Powering Diversity and Equity in Black Arts and Culture

February 13, 2018

Editor's Note: We are honored to cross-post this piece, the first in a series of posts that the Seattle Foundation is running on their blog throughout February, Black History Month, to promote and lift up different perspectives from nonprofit leaders on the state of funding black-led organizations locally. Guest contributor Sharon Nyree Williams leads the Central District Forum for Arts and Ideas, a nonprofit that presents and produces Black cultural programs in the Greater Seattle area. 

Riding into work this Black History Month, I drove down Martin Luther King Jr. Way, in Martin Luther King Jr. County, and pulled into my office at the Langston Hughes Performing Arts Institute, in the historic Central Area. This district was once designated as a Black neighborhood, and suffered the effects of redlining -- painted with inferior values so banks wouldn’t loan money to homebuyers. Now, it’s largely gentrified, creating a whole other set of issues and a conversation for another day.

I lead the Central District Forum for Arts & Ideas (CD Forum), which was founded by Stephanie Ellis Smith in 1999 to share the creativity of African Americans in the arts, sciences, humanities and public affairs through a lecture series. This mission was crafted by the original board of directors, Theaster Gates, Jr., Jana Fankhauser, Rick Simonson, Quintard Taylor, E. Diane Farrar, Constance Rice, who were soon joined within a year by Vivian Phillips and Paul Tolliver. In addition, Stephanie had the full support of her husband, Douglas Smith.

In that one paragraph there is a vast representation of Black history in Seattle. The leadership of those board members is a wonderful representation of diversity in and of itself, and came at a time when diversity, equity, inclusion and access were not as popular as they are now.

CD Forum today is continuing the legacy that was laid before us, with a mission to provide a platform for provocative arts and ideas that foster awareness of and involvement in Black experiences. I can only imagine how hard it was for the supporters back then to start CD Forum because I know that sustaining the organization in 2018 is challenging work.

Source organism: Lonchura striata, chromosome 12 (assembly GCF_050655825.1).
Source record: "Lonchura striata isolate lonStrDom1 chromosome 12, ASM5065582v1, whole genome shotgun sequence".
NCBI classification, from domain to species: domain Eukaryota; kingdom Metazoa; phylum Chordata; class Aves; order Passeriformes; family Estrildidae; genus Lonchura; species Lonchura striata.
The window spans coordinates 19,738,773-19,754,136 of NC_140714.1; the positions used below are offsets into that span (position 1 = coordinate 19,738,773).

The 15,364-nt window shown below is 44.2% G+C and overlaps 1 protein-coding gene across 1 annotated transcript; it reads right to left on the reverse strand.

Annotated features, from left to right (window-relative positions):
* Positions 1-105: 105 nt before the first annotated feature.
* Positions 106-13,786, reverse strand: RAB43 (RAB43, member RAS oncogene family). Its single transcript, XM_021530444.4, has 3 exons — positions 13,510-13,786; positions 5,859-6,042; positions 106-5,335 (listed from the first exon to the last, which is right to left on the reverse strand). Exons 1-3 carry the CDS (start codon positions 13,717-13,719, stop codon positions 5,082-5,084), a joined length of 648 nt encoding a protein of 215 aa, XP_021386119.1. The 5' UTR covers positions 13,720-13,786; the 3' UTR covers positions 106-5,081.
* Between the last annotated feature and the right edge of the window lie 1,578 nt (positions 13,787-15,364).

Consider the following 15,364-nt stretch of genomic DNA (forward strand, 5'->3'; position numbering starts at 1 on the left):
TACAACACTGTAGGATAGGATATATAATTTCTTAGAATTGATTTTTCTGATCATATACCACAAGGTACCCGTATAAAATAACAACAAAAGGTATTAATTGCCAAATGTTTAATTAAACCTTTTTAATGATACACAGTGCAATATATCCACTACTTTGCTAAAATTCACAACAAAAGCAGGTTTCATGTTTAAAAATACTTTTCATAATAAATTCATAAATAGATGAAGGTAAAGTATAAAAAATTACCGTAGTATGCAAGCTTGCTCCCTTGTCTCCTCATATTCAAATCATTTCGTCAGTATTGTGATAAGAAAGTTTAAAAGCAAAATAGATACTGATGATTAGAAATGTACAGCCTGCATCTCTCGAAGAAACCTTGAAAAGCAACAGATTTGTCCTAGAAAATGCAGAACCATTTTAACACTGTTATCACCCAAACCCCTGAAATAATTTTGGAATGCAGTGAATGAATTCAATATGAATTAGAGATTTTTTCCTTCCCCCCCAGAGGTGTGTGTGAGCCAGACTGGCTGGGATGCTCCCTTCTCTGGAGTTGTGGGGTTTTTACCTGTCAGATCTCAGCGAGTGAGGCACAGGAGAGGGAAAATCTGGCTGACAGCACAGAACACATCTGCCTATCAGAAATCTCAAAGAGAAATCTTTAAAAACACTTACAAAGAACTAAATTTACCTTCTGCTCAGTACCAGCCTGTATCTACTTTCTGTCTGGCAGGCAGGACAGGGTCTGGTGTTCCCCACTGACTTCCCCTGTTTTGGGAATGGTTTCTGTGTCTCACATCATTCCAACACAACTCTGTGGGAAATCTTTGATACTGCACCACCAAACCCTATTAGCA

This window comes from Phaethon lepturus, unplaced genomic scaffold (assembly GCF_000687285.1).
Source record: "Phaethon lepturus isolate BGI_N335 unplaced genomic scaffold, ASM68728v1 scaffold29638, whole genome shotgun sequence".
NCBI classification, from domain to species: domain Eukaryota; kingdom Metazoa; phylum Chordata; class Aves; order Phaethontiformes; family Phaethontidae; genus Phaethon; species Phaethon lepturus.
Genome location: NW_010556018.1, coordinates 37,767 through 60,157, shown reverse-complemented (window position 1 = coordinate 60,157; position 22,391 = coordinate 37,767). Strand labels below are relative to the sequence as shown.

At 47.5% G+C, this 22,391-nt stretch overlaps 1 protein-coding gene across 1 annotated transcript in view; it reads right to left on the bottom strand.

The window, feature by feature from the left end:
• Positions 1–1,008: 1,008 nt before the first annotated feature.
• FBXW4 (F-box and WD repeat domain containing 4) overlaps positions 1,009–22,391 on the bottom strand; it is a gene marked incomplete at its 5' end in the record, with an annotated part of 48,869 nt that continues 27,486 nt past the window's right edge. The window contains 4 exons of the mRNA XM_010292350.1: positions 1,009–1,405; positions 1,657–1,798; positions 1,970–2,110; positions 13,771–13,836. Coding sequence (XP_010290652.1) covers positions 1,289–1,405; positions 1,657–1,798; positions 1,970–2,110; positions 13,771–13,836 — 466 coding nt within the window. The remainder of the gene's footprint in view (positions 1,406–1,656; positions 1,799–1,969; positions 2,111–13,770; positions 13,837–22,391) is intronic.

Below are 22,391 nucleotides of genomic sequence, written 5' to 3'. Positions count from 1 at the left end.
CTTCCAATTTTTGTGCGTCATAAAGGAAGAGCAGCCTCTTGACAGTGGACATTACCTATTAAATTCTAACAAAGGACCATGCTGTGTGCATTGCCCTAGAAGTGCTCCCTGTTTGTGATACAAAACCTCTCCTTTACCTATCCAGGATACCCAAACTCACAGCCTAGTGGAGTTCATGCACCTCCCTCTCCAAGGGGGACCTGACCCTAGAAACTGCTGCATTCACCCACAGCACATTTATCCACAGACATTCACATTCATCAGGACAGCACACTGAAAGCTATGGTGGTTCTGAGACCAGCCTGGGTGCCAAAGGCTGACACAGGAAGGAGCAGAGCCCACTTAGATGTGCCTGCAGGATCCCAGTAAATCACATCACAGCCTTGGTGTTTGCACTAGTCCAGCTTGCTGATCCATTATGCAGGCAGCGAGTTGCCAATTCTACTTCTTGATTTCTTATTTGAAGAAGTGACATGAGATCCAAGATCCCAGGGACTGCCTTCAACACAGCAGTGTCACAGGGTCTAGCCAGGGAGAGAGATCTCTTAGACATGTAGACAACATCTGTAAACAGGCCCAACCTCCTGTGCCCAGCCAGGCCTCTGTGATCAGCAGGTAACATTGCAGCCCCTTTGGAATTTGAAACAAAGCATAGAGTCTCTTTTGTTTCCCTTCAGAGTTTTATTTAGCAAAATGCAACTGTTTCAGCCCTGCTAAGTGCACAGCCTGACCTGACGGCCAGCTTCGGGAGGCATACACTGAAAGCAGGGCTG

Fortunately, CD Forum has the pleasure to be in a program offered by the National Performance Network/Visual Arts Network’s (NPN/VAN) called Leveraging A Network for Equity (LANE). LANE brings together extraordinary leaders from arts and culture organizations to address racial and geographical imbalances in the field together. NPN/VAN, with support of the Mellon Foundation, sees a path toward equity and recognition for critical cultural work. The first cohort began in 2016 with a focus on sustaining our organizations, which come from New Orleans, Denver, Knoxville, San Jose, Helena and Seattle. And if I can be honest, it hasn’t been an easy journey, but it’s been one that has challenged the traditional operational and financial models for nonprofits, and encouraged dreaming big, all while working hard to pinpoint systemic issues and develop collaborative solutions.

The program goes beyond an analysis of the arts and culture sector or basic funding for survival, by providing tools and resources, including consultants from the Non-Profit Finance Fund. We have two mandatory meetings a year with the entire cohort, whose participants are encouraged to bring a board member to accompany them through the process. Over the course of this four-year program, consultants guide us through analyzing our business models and making strategic plans to sustain our organizations. The funding phase of the program comes in three parts. First, we receive a set amount of unrestricted funds each year for the length of the program. Second, we receive recovery capital that pays down the debt of the organization. Last, comes change capital – funds to help move the organization forward.

The importance of CD Forum in our community is as great today as it was when the organization was started. By being a part NPN/VAN’s LANE program, we have an opportunity to continue sharing the truth about Black experiences. Our sustainability plan includes growing our staff, working with consultants and upgrading and purchasing technology, while gradually increasing our focus on programming and developing artists as creative entrepreneurs. As in our origins, we will continue to provide for the community through the lens of Black arts and culture.

The good news is that in Seattle and nationally some funders and stakeholders throughout the field agree that it is deeply important to develop a funding practice and structure that includes diversity, equity, inclusion and access. The reality is that only a few of us will be around to see it come to fruition. CD Forum is proud to have our little part in making Black history.  

Learn more about the Central District Forum for Arts and Ideas and Seattle Foundation's Arts & Culture element of a healthy community. You also can read about more local organizations providing equitable access to the arts in Seattle Foundation's Heart & Science Magazine Vol. 2 (pdf).